As a self-admitted failure in the kitchen, I’ve spent the better part of my life (and paychecks/Citi Assist loans) resigned to eating what others cook for me. Running a few numbers (natch) prior to my arrival at HBS, I realized the financial impact of my “restauranting” and vowed to improve my culinary prowess.
Consequently, I purchased the finest in kitchen technology (read: The George Forman Grill) and assumed I was home-free, food bills reduced to a shadow of their former selves. Sadly, however, the promise of the George Foreman lost its luster after the second week of RC, and my food expenses soared to an all-time high. (Amazing how a cheeseburger dinner at Shay’s kept costing me $45.)
Despite this seeming conundrum, I have since had a second revelation after discovering the wonders of a cookbook for folks like me (and maybe some of you), “A Man, A Can, A Plan,” by David Joachim.
Basically, this is cooking on training wheels, as the collection pulls together fifty quick, easy, and cheap recipes that produce tasty meals from about 5 ingredients, most of which can be found in the canned food section of your local grocer. What’s more, the book is printed on thickly laminated pages (which facilitated the clean-up of my frequent ingredient spills) in large, bold type (which facilitated my ability to follow directions after one of those $45 appetizers at Shay’s).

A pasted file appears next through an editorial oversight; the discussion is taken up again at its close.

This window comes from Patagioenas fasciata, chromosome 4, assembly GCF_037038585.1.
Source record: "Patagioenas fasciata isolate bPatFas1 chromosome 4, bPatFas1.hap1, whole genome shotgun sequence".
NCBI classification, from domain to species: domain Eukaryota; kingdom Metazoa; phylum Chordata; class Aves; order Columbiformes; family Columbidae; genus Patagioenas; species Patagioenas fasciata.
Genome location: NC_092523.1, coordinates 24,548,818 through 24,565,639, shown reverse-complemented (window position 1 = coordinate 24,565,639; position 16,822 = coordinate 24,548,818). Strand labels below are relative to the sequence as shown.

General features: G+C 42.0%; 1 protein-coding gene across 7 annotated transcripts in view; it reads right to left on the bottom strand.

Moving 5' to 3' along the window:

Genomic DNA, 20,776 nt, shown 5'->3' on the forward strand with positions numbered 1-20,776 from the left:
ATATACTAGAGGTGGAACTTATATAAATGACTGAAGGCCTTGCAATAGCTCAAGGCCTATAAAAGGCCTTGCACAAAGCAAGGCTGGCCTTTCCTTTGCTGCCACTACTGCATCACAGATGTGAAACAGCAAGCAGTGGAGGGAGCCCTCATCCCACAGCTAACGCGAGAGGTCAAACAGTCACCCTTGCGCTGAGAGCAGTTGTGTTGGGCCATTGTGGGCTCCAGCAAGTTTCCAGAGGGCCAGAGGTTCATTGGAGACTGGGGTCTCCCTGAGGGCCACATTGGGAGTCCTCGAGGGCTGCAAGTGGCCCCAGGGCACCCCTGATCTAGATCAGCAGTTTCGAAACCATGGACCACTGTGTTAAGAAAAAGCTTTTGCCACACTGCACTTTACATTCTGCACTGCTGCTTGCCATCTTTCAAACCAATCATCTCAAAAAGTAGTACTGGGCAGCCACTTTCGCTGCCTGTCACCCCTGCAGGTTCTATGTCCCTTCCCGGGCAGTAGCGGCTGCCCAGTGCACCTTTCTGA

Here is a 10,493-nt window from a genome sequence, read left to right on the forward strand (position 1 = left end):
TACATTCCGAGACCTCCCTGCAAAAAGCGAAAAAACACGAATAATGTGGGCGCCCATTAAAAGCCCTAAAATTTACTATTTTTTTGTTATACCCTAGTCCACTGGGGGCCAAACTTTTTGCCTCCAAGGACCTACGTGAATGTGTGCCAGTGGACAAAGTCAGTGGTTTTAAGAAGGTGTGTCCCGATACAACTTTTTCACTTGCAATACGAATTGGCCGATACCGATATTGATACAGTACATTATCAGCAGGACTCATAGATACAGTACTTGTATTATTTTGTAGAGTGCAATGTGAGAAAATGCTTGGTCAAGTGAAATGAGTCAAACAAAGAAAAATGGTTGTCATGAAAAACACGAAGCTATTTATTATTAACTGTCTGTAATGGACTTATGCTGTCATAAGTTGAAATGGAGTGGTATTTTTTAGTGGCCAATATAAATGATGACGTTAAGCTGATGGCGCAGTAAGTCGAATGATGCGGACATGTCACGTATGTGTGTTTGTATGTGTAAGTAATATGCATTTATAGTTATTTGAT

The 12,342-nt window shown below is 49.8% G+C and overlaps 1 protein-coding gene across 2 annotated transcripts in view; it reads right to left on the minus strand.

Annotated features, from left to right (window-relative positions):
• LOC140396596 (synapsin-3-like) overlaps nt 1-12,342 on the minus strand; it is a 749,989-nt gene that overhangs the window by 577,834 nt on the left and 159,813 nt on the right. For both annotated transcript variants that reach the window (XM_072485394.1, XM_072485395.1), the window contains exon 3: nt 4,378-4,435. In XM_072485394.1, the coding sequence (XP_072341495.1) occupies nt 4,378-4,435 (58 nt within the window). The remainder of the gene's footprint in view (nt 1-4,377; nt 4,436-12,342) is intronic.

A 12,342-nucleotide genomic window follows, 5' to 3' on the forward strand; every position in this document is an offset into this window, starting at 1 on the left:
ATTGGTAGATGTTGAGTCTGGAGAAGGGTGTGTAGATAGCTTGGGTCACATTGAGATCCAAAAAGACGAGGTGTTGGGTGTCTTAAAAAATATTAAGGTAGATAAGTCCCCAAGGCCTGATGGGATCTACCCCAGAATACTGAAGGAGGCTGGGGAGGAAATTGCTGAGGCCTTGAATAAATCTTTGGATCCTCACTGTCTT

The recipe list is extensive, divided between ham, chicken, fish, chili, beans, veggies, fruit, and, of course, beer and SpaghettiO’s. With an average preparation time of less than 30 minutes, I was able to enjoy the wonders of such dishes as “50s-Style Creamed Chicken,” “Mexi Can Pie,” and “Cluck Finn on a Raft.”
While the world of processed, preserved, and pasteurized food isn’t for everyone, this little gem of a book is perfect for the anti-gourmet everywhere. Bon appetite!